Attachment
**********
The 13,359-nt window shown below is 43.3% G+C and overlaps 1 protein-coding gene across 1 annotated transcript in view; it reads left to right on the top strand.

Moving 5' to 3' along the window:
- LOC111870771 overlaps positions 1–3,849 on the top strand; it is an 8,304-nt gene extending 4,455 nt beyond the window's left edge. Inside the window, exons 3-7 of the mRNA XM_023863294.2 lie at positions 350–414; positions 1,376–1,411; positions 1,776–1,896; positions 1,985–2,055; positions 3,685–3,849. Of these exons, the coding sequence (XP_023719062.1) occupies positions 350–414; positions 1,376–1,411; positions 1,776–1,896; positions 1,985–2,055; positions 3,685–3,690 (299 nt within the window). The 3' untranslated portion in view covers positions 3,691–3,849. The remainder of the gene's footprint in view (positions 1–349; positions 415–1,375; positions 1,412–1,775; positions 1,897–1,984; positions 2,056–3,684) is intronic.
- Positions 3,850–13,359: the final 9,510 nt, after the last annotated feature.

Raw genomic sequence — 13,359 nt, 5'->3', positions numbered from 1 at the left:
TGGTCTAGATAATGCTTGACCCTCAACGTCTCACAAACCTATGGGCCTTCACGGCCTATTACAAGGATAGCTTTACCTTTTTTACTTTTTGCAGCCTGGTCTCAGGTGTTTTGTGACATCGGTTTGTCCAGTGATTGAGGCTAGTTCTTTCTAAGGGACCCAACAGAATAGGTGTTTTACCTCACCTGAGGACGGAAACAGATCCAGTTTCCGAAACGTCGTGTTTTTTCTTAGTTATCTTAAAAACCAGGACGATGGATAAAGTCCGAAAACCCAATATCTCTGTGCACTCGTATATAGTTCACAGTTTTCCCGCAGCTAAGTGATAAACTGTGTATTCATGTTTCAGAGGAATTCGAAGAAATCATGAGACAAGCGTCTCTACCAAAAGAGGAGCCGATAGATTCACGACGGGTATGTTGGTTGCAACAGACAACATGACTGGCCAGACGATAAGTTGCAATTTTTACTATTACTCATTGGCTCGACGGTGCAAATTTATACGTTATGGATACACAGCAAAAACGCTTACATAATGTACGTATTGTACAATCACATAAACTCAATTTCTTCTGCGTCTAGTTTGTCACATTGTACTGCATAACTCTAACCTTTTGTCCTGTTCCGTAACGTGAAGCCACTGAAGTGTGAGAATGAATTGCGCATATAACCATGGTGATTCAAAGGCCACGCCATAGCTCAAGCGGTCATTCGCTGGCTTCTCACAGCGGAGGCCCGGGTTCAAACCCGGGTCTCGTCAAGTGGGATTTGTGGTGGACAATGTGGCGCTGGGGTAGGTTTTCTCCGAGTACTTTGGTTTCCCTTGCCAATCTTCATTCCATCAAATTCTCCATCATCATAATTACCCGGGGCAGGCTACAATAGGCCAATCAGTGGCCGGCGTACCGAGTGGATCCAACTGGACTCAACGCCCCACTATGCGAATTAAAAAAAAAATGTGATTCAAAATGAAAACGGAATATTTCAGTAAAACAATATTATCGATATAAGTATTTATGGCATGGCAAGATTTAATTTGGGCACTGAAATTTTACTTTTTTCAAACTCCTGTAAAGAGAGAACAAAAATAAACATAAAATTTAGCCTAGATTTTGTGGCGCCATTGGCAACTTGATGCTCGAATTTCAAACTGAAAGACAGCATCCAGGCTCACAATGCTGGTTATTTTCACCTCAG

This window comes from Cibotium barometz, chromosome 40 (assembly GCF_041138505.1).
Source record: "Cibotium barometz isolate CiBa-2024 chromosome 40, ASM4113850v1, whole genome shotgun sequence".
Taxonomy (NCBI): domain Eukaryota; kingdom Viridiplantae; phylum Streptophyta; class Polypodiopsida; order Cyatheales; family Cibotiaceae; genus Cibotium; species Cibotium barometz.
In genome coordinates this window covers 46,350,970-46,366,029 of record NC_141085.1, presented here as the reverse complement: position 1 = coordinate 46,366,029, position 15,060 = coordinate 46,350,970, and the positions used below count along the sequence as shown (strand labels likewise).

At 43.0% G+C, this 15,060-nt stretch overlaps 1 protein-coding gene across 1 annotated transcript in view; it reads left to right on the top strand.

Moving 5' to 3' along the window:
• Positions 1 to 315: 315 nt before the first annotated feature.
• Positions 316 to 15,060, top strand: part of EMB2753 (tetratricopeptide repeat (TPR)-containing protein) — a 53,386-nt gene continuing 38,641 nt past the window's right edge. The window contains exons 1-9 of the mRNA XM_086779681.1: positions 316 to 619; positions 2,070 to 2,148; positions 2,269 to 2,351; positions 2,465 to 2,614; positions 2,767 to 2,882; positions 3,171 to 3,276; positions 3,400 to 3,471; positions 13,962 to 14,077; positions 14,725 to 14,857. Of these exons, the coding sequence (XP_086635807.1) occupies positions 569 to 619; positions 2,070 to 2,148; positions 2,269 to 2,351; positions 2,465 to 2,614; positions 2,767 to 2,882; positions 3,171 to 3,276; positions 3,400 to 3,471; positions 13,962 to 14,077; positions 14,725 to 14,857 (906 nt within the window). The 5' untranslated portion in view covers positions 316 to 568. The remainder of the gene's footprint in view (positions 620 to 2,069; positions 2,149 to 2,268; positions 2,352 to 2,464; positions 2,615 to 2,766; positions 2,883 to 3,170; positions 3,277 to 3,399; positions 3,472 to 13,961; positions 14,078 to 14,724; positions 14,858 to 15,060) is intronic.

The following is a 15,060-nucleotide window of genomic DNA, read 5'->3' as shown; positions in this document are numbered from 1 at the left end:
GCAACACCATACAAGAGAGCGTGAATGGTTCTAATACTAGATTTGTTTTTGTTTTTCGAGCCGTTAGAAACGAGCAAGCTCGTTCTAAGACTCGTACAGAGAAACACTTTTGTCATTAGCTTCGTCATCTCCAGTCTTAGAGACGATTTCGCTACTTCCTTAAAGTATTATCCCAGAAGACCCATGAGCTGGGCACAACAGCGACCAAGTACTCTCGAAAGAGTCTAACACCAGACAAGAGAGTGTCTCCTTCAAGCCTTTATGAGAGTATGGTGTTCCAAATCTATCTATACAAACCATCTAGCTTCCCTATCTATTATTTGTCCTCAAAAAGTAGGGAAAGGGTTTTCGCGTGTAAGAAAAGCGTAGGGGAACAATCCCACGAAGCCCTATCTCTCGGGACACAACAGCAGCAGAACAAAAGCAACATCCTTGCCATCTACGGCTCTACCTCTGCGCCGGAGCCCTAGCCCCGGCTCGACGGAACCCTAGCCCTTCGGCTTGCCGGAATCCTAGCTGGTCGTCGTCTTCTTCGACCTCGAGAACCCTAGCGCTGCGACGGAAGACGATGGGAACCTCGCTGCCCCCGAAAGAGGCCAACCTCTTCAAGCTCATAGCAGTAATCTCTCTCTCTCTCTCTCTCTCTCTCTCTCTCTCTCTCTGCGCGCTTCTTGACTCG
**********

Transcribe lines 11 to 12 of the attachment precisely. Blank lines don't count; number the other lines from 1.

At 43.0% G+C, this 15,060-nt stretch overlaps 1 protein-coding gene across 1 annotated transcript in view; it reads left to right on the top strand.

Moving 5' to 3' along the window: